Japan urged Russia on Monday not to annex Crimea and to protect the sovereignty and territorial integrity of Ukraine, saying the region's weekend referendum was "illegal" despite an overwhelming majority vote in favor of joining Russia.
"The referendum is not legally effective, and Japan does not accept the outcome," Chief Cabinet Secretary Yoshihide Suga told reporters, arguing the event "goes against Ukraine's Constitution which stipulates that any potential change to its territory should be put to a national vote."
"We will strongly urge Russia to abide fully by international law, respect the sovereignty and territorial integration of Ukraine, and not to annex Crimea," he said as Tokyo's top spokesman.
More than 95 percent of voters in the largely ethnic Russian region in southern Ukraine favored seceding from Ukraine and joining Russia in Sunday's referendum.
Senior Japanese government officials also said Tokyo will continue to work with other Group of Seven countries in handling the crisis in Ukraine.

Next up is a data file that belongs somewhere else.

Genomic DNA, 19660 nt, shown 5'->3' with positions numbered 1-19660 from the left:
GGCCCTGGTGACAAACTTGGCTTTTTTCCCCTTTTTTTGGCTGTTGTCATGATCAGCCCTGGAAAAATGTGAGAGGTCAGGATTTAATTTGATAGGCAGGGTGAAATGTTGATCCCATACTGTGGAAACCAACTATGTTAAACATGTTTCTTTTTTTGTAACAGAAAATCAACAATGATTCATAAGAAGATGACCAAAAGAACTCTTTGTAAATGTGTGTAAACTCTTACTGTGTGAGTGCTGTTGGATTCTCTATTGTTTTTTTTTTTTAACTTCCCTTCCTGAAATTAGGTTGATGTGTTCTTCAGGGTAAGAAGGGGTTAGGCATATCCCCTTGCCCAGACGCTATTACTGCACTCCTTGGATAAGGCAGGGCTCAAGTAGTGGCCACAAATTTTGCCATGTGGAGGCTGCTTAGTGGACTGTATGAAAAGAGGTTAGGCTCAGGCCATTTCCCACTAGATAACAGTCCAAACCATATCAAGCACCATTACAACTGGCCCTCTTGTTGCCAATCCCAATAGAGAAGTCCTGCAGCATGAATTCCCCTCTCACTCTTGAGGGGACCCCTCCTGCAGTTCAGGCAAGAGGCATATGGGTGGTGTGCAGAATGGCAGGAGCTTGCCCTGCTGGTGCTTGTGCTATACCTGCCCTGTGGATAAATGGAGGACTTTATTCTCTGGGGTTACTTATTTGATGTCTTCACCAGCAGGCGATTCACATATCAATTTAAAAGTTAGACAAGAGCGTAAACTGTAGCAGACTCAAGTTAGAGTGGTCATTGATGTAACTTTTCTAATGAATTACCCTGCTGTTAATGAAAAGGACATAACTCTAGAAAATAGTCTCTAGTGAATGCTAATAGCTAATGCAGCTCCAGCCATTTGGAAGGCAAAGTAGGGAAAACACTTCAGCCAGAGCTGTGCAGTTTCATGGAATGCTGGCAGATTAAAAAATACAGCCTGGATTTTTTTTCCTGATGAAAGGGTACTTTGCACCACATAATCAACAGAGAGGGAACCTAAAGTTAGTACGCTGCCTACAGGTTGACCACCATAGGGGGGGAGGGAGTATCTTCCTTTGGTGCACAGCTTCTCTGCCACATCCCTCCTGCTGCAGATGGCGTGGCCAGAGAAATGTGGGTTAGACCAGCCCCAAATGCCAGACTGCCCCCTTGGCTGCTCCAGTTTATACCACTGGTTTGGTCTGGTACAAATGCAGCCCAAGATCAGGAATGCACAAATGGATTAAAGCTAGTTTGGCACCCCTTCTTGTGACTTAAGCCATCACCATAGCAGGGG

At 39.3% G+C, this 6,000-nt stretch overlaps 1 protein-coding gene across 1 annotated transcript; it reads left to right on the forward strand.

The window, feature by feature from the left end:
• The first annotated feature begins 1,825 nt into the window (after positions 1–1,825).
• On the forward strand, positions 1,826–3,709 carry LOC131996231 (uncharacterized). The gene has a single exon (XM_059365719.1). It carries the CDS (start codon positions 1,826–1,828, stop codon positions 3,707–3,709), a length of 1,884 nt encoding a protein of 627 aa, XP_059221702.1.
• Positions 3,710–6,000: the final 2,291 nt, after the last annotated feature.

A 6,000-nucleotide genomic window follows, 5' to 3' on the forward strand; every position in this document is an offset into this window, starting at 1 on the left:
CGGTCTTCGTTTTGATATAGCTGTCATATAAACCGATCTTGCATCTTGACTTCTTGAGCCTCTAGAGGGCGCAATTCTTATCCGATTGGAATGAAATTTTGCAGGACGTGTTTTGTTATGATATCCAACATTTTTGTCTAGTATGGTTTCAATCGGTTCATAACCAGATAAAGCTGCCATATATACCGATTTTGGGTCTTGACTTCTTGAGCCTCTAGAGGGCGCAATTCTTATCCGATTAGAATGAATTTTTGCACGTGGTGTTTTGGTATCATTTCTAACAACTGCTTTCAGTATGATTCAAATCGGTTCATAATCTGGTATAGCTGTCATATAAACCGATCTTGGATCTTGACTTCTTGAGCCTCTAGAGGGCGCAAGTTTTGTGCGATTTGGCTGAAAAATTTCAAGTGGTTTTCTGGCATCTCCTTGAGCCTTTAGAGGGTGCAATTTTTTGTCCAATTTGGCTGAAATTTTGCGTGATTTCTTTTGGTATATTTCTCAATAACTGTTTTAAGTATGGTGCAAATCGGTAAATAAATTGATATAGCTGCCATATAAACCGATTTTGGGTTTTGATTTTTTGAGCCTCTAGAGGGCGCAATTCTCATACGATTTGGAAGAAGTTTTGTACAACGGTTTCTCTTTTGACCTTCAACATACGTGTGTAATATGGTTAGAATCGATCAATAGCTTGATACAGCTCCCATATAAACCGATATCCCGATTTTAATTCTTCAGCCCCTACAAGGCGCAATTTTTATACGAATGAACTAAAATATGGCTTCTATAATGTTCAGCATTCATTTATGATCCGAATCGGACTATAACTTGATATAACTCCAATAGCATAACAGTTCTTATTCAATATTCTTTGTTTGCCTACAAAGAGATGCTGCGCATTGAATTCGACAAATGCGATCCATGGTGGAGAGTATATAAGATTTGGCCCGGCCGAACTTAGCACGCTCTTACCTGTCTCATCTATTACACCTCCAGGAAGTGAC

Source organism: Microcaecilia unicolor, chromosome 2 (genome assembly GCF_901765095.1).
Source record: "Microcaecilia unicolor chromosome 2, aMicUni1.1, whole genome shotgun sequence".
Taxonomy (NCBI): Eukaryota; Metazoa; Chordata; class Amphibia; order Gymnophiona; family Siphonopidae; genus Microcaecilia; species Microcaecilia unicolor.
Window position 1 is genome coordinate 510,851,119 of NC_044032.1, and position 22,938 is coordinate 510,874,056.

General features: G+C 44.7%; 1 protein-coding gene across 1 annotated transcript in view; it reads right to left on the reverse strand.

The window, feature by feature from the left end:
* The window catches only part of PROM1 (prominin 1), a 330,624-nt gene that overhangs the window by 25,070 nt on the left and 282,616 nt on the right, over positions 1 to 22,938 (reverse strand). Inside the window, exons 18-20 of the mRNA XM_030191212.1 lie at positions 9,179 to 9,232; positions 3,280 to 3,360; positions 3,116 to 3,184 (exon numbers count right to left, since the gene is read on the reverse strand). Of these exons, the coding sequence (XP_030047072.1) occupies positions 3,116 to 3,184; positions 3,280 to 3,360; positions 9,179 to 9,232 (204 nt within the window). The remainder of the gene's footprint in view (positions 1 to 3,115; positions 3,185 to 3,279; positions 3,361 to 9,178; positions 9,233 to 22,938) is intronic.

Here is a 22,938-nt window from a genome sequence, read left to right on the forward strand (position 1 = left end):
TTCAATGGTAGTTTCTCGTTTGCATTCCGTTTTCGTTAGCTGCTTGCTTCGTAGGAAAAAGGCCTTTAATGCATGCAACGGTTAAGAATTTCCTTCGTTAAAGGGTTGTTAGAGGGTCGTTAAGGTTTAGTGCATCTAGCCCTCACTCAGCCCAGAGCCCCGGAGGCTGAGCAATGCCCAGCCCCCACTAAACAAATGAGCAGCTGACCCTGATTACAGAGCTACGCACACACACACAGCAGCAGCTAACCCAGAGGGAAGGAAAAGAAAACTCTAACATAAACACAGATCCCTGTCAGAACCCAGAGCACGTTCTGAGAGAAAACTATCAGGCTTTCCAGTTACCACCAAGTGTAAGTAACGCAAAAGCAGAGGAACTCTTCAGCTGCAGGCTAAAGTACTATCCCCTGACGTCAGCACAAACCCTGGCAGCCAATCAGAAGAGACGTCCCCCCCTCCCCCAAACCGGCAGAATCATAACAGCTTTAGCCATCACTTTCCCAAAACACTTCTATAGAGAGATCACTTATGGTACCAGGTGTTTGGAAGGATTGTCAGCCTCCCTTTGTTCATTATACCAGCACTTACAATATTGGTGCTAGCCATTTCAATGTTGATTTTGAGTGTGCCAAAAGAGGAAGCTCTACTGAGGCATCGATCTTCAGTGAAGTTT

Japan has found itself in limbo between the West and Russia since the crisis emerged, given that Prime Minister Shinzo Abe has met Russian President Vladimir Putin five times over the past year to build a closer personal relationship.
Tokyo and Moscow are locked in a territorial dispute over Russian-held islands off Hokkaido, called the Northern Territories in Japan and the Southern Krils in Russia, but Abe has been making it a priority to resolve the issue.
Foreign Minister Fumio Kishida did not clarify whether Tokyo will slap sanctions on Russia, telling reporters separately that Japan will need to see how Russia and other countries concerned will react to Sunday's vote.
"We want to respond appropriately after hearing the debates in related parties such as the European Union, Russia's response and the situation in Ukraine," Kishida said.